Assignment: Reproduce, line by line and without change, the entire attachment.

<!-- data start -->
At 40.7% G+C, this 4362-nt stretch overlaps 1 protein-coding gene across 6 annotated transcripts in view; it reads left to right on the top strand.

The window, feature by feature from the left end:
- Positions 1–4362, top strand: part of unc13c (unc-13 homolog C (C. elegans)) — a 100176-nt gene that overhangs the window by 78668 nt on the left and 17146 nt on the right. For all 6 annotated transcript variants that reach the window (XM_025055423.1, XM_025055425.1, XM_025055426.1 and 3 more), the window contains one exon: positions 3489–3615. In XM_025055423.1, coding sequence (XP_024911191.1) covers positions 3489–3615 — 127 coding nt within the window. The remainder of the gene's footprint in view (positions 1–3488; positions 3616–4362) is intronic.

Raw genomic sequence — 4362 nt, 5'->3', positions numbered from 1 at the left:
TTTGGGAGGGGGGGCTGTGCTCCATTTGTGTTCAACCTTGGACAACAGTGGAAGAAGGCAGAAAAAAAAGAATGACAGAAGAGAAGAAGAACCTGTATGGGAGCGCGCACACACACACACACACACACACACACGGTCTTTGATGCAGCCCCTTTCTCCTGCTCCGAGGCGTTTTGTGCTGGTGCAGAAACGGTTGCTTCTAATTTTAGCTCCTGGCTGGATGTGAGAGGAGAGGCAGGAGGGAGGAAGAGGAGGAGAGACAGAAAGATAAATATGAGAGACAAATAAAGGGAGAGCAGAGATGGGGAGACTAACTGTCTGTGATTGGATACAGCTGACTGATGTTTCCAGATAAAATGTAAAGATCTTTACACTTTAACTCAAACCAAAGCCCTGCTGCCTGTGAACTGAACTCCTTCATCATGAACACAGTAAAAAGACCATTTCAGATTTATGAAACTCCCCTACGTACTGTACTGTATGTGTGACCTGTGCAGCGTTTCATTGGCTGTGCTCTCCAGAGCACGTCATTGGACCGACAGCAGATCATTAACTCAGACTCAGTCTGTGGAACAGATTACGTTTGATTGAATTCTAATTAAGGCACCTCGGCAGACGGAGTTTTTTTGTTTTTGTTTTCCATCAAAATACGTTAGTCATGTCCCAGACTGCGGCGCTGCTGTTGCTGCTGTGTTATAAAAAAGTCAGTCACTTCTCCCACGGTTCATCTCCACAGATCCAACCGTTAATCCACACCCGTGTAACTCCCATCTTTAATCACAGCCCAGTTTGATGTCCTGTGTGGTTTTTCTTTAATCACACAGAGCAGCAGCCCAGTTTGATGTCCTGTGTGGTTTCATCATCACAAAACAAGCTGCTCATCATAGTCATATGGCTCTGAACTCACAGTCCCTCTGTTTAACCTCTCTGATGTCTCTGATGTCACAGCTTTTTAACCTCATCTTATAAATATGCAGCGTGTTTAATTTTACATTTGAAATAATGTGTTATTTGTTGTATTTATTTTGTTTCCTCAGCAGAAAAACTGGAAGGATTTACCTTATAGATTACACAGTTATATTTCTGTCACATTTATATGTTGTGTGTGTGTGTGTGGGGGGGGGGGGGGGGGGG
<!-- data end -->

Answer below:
At 40.7% G+C, this 4362-nt stretch overlaps 1 protein-coding gene across 6 annotated transcripts in view; it reads left to right on the top strand.

The window, feature by feature from the left end:
- Positions 1–4362, top strand: part of unc13c (unc-13 homolog C (C. elegans)) — a 100176-nt gene that overhangs the window by 78668 nt on the left and 17146 nt on the right. For all 6 annotated transcript variants that reach the window (XM_025055423.1, XM_025055425.1, XM_025055426.1 and 3 more), the window contains one exon: positions 3489–3615. In XM_025055423.1, coding sequence (XP_024911191.1) covers positions 3489–3615 — 127 coding nt within the window. The remainder of the gene's footprint in view (positions 1–3488; positions 3616–4362) is intronic.

Raw genomic sequence — 4362 nt, 5'->3', positions numbered from 1 at the left:
TTTGGGAGGGGGGGCTGTGCTCCATTTGTGTTCAACCTTGGACAACAGTGGAAGAAGGCAGAAAAAAAAGAATGACAGAAGAGAAGAAGAACCTGTATGGGAGCGCGCACACACACACACACACACACACACACGGTCTTTGATGCAGCCCCTTTCTCCTGCTCCGAGGCGTTTTGTGCTGGTGCAGAAACGGTTGCTTCTAATTTTAGCTCCTGGCTGGATGTGAGAGGAGAGGCAGGAGGGAGGAAGAGGAGGAGAGACAGAAAGATAAATATGAGAGACAAATAAAGGGAGAGCAGAGATGGGGAGACTAACTGTCTGTGATTGGATACAGCTGACTGATGTTTCCAGATAAAATGTAAAGATCTTTACACTTTAACTCAAACCAAAGCCCTGCTGCCTGTGAACTGAACTCCTTCATCATGAACACAGTAAAAAGACCATTTCAGATTTATGAAACTCCCCTACGTACTGTACTGTATGTGTGACCTGTGCAGCGTTTCATTGGCTGTGCTCTCCAGAGCACGTCATTGGACCGACAGCAGATCATTAACTCAGACTCAGTCTGTGGAACAGATTACGTTTGATTGAATTCTAATTAAGGCACCTCGGCAGACGGAGTTTTTTTGTTTTTGTTTTCCATCAAAATACGTTAGTCATGTCCCAGACTGCGGCGCTGCTGTTGCTGCTGTGTTATAAAAAAGTCAGTCACTTCTCCCACGGTTCATCTCCACAGATCCAACCGTTAATCCACACCCGTGTAACTCCCATCTTTAATCACAGCCCAGTTTGATGTCCTGTGTGGTTTTTCTTTAATCACACAGAGCAGCAGCCCAGTTTGATGTCCTGTGTGGTTTCATCATCACAAAACAAGCTGCTCATCATAGTCATATGGCTCTGAACTCACAGTCCCTCTGTTTAACCTCTCTGATGTCTCTGATGTCACAGCTTTTTAACCTCATCTTATAAATATGCAGCGTGTTTAATTTTACATTTGAAATAATGTGTTATTTGTTGTATTTATTTTGTTTCCTCAGCAGAAAAACTGGAAGGATTTACCTTATAGATTACACAGTTATATTTCTGTCACATTTATATGTTGTGTGTGTGTGTGTGGGGGGGGGGGGGGGGGGG